Centralia's history is for sale at dozens of antique stores. But only at The Shady Lady can you find a one-of-a-kind experience. It's up the stairs and through a locked door.

A museum dedicated to one of this city's worst kept secrets.

“The clothing you'll notice is very modest,” says owner Holly Phelps. “The ladies were not allowed to show a lot of their body, leaving something to the imagination.”

Phelps's bordello museum celebrates the so called soiled doves who have been part of Centralia's history as far back as 1890.

When we share the museum, people are really interested in the history, and the prettiness of the furniture pieces and things like that,” said Phelps. “It doesn't change the fact that it was a sex business where they were marketing themselves to make a living, to hustle the dollar, to make ends meet. That's still the dark side of it.”

The rooms on the second floor once provided lodging for men from a dollar to a dollar fifty a night.

“Women were optional,” said Phelps.

Stairs lead to hidden doorways and secret passageways between buildings.

“The women were not allowed to walk on the street,” Phelps said. “It was muddy and shameful so they traveled inside the building, from building to building, from block to block.”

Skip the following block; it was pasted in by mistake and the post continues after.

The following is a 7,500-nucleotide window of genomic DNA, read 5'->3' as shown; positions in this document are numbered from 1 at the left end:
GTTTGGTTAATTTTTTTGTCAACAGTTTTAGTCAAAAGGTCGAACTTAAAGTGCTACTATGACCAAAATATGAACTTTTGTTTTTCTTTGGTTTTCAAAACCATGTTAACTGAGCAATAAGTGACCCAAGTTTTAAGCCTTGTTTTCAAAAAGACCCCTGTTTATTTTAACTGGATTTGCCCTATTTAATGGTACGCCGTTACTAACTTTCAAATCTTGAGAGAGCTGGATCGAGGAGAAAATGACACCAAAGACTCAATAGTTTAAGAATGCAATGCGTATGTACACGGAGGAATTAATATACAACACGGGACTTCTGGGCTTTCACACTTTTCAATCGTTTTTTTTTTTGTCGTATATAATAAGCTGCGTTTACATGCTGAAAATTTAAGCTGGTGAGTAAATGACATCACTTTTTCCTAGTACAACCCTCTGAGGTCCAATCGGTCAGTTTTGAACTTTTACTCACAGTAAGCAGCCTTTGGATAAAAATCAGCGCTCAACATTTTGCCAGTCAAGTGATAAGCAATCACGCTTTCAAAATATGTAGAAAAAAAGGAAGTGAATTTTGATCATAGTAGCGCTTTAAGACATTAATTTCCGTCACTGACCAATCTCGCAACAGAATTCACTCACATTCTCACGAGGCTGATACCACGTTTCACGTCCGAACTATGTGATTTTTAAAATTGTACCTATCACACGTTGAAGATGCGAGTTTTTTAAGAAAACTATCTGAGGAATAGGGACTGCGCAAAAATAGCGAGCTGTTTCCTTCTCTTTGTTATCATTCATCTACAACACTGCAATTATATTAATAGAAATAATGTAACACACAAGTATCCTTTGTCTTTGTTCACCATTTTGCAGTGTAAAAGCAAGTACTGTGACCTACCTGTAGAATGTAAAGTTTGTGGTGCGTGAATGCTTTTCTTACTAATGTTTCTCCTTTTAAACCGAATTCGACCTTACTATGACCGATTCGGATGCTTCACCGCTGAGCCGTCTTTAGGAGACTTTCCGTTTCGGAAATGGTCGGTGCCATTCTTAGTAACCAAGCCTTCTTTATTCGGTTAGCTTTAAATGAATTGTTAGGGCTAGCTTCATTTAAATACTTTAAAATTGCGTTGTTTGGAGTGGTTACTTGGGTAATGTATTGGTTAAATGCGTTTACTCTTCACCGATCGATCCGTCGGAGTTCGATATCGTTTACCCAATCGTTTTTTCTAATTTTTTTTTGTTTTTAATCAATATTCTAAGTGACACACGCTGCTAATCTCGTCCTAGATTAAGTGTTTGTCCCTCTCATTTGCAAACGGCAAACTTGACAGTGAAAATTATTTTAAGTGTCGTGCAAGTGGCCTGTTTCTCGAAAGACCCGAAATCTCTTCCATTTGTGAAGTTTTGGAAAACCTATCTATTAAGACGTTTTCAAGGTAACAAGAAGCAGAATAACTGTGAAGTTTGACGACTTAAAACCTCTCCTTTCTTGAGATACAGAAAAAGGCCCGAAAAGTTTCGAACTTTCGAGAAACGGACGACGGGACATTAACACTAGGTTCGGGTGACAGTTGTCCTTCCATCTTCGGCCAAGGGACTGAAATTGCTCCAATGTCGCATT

Phelps says the museum doesn't look down upon the women who worked in these rooms. It honors their strength.

“Some of the women were heroic. Some were downtrodden. So there's a mystique to it.”

It may all seem like a scene from the wild, wild west, but some of the history here is actually quite recent.

“This is Madame Ruth Rucker,” Phelps says, pointing to a portrait. “She was in business from 1945 to 1966, went to Mountain Baptist Church. She was known as a very active lady in our community."

She also just happened to be married to the local police chief.

“Otto,” said Phelps. “Hard working. Not a lot of ladies arrested in that time. A blind eye. It was a money maker.”

As you might guess, not everyone is happy with the museum.

“We've had a small handful from the Rucker family that just doesn't want to have this over shared,” said Phelps.

That said, there are also members of the Rucker family who are fine with the exhibit.

The Shady Lady Bordello Museum: a controversial collection in a city known for honoring the past.

The Shady Lady Bordello Museum
(360) 736-4333
216 N. Tower Ave., Centralia, Washington

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